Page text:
Martinsville City Council could vote on reversion next month

Public hearing expected to be scheduled Tuesday for Dec. 10

MARTINSVILLE, Va. – Decades of debate about reversion could reach another milestone on Dec. 10.

Martinsville City Manager Leon Towarnicki said Tuesday afternoon that’s when a meeting was expected to be scheduled for City Council members to get feedback from city residents.

“Theoretically, (City Council members) could vote at that meeting,” Towarnicki said.

At Tuesday night’s council meeting, officials gave a presentation about how reversion works.

City Council members started preparing for a vote about a year ago when they decided to have the 2013 reversion studies updated.

2013 was the last time the city took a vote on reversion, choosing not to revert.

“At least for the time being, if they vote to revert it doesn’t really change anything about what we would do with our next year’s budget,” Towarnicki said.

Henry County Administrator Tim Hall said if a vote to pursue reversion comes on Dec. 10, finally knowing what the city plans to do won’t offer any relief from the uncertainty of the past year as the city has worked towards a vote.

“That just means the real hard work, the real gut-wrenching work, starts at that point," Hall said.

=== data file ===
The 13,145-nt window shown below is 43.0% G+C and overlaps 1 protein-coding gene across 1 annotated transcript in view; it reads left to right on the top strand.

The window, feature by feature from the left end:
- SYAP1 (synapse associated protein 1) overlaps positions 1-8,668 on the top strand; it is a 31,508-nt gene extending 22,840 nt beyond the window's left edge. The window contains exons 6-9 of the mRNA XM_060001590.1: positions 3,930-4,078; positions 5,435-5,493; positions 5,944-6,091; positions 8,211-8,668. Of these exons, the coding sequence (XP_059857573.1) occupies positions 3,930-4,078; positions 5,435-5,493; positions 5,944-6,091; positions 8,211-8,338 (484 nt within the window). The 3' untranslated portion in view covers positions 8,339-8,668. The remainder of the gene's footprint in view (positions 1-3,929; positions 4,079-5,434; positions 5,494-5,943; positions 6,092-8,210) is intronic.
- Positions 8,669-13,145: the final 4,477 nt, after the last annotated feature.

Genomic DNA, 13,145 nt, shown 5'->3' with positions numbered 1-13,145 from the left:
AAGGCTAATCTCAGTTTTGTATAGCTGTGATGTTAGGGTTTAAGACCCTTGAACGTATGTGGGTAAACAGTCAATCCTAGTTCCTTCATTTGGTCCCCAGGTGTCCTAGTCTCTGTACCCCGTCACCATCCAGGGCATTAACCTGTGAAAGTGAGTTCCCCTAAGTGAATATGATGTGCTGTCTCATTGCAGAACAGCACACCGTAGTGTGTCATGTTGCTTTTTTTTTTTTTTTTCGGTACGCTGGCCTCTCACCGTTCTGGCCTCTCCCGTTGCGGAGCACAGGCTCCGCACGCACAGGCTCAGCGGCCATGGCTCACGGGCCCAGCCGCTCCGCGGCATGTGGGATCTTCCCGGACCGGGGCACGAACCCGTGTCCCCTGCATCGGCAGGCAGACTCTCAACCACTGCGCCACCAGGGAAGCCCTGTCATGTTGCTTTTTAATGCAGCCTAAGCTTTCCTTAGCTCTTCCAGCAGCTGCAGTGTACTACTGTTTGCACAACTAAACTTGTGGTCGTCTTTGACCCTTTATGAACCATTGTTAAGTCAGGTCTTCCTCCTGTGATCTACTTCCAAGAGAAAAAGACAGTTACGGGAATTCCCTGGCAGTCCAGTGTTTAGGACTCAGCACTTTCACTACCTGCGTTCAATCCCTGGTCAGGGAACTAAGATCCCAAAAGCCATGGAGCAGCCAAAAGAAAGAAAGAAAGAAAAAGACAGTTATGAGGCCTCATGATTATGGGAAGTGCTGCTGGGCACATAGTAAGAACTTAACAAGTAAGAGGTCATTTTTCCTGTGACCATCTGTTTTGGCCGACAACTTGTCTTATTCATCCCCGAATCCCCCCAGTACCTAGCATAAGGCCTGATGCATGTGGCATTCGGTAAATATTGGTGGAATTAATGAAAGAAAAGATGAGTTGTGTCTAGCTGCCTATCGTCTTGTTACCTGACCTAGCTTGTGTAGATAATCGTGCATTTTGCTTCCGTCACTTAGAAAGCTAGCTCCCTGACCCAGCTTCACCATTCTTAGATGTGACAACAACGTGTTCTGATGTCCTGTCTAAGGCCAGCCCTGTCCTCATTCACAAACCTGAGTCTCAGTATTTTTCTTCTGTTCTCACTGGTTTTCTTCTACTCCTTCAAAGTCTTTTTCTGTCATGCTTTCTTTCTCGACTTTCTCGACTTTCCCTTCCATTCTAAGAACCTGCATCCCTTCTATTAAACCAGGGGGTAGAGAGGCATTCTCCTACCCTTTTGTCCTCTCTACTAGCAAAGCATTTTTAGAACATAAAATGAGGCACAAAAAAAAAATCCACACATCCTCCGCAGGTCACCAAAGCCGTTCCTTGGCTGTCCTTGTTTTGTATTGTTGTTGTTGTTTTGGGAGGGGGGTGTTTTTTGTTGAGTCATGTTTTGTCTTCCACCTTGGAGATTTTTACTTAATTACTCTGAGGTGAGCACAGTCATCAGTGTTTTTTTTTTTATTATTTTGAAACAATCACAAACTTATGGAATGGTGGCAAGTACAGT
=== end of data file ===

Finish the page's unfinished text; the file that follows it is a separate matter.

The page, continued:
The county has asked state legislators to allow counties to decide whether or not to accept a city wanting to revert to a town and become part of their surrounding county.

Currently, counties have no choice. If a city reverts, the surrounding county is forced to accept it as a town.

Legislators had not made a decision as of Tuesday on the county’s request, but Hall said if the request is denied and Martinsville reverts, the county will work with the city.

“I think we’re willing to work with anybody, but our goal as county employees, as folks who represent the citizens of Henry County, our goal is to provide the best possible outcome for our residents," Hall said.

The only impact a decision on Dec. 10 to revert would likely have on the county’s next budget, he said, would be including legal fees in the budget for working through the reversion process.